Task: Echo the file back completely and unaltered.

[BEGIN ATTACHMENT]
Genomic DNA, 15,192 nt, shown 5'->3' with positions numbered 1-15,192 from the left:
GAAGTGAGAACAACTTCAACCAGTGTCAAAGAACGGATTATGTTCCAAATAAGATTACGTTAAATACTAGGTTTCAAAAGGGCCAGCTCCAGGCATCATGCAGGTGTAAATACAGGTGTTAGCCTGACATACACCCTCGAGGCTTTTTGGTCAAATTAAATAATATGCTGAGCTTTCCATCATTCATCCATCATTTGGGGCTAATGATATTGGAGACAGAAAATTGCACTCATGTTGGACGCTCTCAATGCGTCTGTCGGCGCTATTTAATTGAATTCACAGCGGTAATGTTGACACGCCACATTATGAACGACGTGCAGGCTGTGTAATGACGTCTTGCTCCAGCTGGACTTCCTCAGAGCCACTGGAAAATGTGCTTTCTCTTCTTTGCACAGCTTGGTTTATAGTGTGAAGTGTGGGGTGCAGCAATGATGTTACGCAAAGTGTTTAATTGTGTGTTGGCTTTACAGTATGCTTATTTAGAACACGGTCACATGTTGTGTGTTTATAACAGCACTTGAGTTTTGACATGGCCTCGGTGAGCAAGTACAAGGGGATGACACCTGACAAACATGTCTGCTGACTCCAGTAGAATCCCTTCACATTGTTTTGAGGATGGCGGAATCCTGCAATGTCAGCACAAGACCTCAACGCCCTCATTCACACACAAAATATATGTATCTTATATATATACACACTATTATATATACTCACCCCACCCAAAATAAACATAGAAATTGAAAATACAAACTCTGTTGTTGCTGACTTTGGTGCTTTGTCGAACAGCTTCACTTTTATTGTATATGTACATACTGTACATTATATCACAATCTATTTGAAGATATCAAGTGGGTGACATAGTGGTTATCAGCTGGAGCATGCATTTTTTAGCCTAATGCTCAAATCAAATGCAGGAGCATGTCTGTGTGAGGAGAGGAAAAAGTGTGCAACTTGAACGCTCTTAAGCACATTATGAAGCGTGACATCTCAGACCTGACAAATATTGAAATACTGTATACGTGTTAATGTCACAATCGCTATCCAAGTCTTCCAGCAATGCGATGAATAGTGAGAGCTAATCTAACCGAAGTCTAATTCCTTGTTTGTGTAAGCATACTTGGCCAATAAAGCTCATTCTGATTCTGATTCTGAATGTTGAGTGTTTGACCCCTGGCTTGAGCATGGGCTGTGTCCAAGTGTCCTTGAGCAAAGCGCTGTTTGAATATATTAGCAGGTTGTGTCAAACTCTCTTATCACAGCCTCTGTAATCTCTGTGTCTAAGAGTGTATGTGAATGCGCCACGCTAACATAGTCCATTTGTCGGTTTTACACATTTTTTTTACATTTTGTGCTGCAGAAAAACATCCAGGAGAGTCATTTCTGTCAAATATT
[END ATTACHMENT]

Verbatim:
Genomic DNA, 15,192 nt, shown 5'->3' with positions numbered 1-15,192 from the left:
GAAGTGAGAACAACTTCAACCAGTGTCAAAGAACGGATTATGTTCCAAATAAGATTACGTTAAATACTAGGTTTCAAAAGGGCCAGCTCCAGGCATCATGCAGGTGTAAATACAGGTGTTAGCCTGACATACACCCTCGAGGCTTTTTGGTCAAATTAAATAATATGCTGAGCTTTCCATCATTCATCCATCATTTGGGGCTAATGATATTGGAGACAGAAAATTGCACTCATGTTGGACGCTCTCAATGCGTCTGTCGGCGCTATTTAATTGAATTCACAGCGGTAATGTTGACACGCCACATTATGAACGACGTGCAGGCTGTGTAATGACGTCTTGCTCCAGCTGGACTTCCTCAGAGCCACTGGAAAATGTGCTTTCTCTTCTTTGCACAGCTTGGTTTATAGTGTGAAGTGTGGGGTGCAGCAATGATGTTACGCAAAGTGTTTAATTGTGTGTTGGCTTTACAGTATGCTTATTTAGAACACGGTCACATGTTGTGTGTTTATAACAGCACTTGAGTTTTGACATGGCCTCGGTGAGCAAGTACAAGGGGATGACACCTGACAAACATGTCTGCTGACTCCAGTAGAATCCCTTCACATTGTTTTGAGGATGGCGGAATCCTGCAATGTCAGCACAAGACCTCAACGCCCTCATTCACACACAAAATATATGTATCTTATATATATACACACTATTATATATACTCACCCCACCCAAAATAAACATAGAAATTGAAAATACAAACTCTGTTGTTGCTGACTTTGGTGCTTTGTCGAACAGCTTCACTTTTATTGTATATGTACATACTGTACATTATATCACAATCTATTTGAAGATATCAAGTGGGTGACATAGTGGTTATCAGCTGGAGCATGCATTTTTTAGCCTAATGCTCAAATCAAATGCAGGAGCATGTCTGTGTGAGGAGAGGAAAAAGTGTGCAACTTGAACGCTCTTAAGCACATTATGAAGCGTGACATCTCAGACCTGACAAATATTGAAATACTGTATACGTGTTAATGTCACAATCGCTATCCAAGTCTTCCAGCAATGCGATGAATAGTGAGAGCTAATCTAACCGAAGTCTAATTCCTTGTTTGTGTAAGCATACTTGGCCAATAAAGCTCATTCTGATTCTGATTCTGAATGTTGAGTGTTTGACCCCTGGCTTGAGCATGGGCTGTGTCCAAGTGTCCTTGAGCAAAGCGCTGTTTGAATATATTAGCAGGTTGTGTCAAACTCTCTTATCACAGCCTCTGTAATCTCTGTGTCTAAGAGTGTATGTGAATGCGCCACGCTAACATAGTCCATTTGTCGGTTTTACACATTTTTTTTACATTTTGTGCTGCAGAAAAACATCCAGGAGAGTCATTTCTGTCAAATATT